University Calculus: Early Transcendentals (3rd Edition)

Published by Pearson
ISBN 10: 0321999584
ISBN 13: 978-0-32199-958-0

Chapter 3 - Section 3.7 - Implicit Differentiation - Exercises - Page 164: 4



Work Step by Step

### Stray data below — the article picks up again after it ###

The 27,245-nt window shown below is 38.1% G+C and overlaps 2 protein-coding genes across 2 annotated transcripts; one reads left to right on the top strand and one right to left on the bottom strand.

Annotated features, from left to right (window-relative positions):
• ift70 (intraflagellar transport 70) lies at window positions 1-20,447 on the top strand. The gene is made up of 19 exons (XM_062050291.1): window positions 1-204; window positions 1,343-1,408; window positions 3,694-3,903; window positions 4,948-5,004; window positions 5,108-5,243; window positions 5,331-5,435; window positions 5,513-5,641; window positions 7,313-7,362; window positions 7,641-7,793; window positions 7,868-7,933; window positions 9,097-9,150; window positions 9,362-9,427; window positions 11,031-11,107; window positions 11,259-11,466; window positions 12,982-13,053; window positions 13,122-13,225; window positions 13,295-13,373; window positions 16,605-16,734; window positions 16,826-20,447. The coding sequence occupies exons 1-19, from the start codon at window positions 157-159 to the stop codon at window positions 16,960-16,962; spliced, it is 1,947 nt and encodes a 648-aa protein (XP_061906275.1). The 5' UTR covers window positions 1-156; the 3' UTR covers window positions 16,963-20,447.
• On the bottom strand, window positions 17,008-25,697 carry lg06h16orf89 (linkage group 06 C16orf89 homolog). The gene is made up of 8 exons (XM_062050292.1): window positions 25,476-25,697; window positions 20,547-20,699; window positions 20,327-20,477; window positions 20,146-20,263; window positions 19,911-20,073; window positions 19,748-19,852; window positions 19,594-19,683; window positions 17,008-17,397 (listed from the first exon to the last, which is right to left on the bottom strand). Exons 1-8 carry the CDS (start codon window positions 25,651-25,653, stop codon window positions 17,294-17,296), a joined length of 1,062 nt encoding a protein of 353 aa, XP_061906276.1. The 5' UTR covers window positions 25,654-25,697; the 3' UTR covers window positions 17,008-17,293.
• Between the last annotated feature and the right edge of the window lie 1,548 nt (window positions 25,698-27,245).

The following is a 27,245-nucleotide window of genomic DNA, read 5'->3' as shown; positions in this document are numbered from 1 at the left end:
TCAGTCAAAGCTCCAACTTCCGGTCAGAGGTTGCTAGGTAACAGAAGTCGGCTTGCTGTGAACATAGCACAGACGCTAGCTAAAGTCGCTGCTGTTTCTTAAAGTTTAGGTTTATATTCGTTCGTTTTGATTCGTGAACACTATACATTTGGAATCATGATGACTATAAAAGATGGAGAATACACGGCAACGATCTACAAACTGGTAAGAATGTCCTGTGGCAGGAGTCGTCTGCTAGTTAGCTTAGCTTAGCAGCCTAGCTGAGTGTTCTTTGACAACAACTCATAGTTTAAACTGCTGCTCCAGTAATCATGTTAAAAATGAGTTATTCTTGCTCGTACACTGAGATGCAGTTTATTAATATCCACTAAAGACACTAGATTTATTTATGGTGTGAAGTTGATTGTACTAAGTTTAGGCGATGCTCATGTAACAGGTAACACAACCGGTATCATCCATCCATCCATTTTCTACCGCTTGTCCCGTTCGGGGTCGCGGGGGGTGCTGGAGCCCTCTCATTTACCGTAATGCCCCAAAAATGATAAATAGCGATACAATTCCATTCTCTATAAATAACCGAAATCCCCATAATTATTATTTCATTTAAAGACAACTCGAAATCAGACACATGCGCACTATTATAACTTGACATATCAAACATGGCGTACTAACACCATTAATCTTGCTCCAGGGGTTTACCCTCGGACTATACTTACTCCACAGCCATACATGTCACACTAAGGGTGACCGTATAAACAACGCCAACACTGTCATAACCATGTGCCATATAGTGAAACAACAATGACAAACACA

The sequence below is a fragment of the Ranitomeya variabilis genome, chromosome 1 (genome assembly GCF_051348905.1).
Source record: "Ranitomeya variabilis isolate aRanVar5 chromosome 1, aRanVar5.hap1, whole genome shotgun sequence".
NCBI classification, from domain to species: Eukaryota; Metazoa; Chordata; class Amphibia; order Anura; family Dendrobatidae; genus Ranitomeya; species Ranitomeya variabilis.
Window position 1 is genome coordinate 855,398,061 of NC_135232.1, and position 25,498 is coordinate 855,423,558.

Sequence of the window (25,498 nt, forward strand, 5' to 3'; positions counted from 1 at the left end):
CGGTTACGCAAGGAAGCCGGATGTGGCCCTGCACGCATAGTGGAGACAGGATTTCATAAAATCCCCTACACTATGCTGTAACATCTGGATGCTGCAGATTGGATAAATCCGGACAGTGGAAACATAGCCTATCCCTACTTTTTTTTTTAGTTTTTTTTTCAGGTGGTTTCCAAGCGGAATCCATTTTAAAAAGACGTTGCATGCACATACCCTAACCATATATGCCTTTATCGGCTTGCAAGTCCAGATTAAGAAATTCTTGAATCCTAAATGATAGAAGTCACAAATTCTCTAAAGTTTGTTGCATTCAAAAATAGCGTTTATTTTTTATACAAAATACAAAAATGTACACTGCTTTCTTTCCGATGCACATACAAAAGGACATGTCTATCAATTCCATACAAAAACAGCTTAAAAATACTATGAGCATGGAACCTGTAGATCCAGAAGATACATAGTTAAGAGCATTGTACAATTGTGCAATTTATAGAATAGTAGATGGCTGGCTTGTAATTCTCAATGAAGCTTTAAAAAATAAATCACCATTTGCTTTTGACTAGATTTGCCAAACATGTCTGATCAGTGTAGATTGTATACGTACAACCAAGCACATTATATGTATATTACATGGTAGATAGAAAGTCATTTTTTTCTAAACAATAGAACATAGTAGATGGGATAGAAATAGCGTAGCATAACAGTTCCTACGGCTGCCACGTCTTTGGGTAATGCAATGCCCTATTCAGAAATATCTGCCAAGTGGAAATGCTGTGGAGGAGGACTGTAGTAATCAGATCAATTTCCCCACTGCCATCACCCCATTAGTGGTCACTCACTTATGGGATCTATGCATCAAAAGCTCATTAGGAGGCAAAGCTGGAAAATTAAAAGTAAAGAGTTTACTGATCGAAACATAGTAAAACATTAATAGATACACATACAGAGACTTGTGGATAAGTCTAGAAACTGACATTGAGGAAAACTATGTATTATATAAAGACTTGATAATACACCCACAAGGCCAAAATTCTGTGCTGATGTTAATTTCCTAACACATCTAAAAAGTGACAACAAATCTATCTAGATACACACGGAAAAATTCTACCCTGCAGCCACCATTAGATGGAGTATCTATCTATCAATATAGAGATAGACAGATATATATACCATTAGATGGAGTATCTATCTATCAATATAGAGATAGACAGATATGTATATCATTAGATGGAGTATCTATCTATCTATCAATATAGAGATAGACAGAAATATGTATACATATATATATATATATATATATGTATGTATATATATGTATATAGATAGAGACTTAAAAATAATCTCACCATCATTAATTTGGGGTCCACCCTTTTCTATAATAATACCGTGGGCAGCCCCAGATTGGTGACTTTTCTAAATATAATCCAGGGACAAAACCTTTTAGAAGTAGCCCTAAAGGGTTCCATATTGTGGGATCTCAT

Apply rule of differentiation: $y'=a'(x)+b'(x)$ Here, $a'(x)=m'(x)n(x)+m(x)n'(x)$ Given: $x^3-xy+y^3=\frac{1}{d/dx}$ $3x^2-(x'y+xy')+3y^2y'=0$ This implies, $3x^2-y-xy'+3y^2y'=0$ $y'(3y^2-x)=y-3x^2$ Hence, $y'=\dfrac{(y-3x^2)}{(3y^2-x)}$
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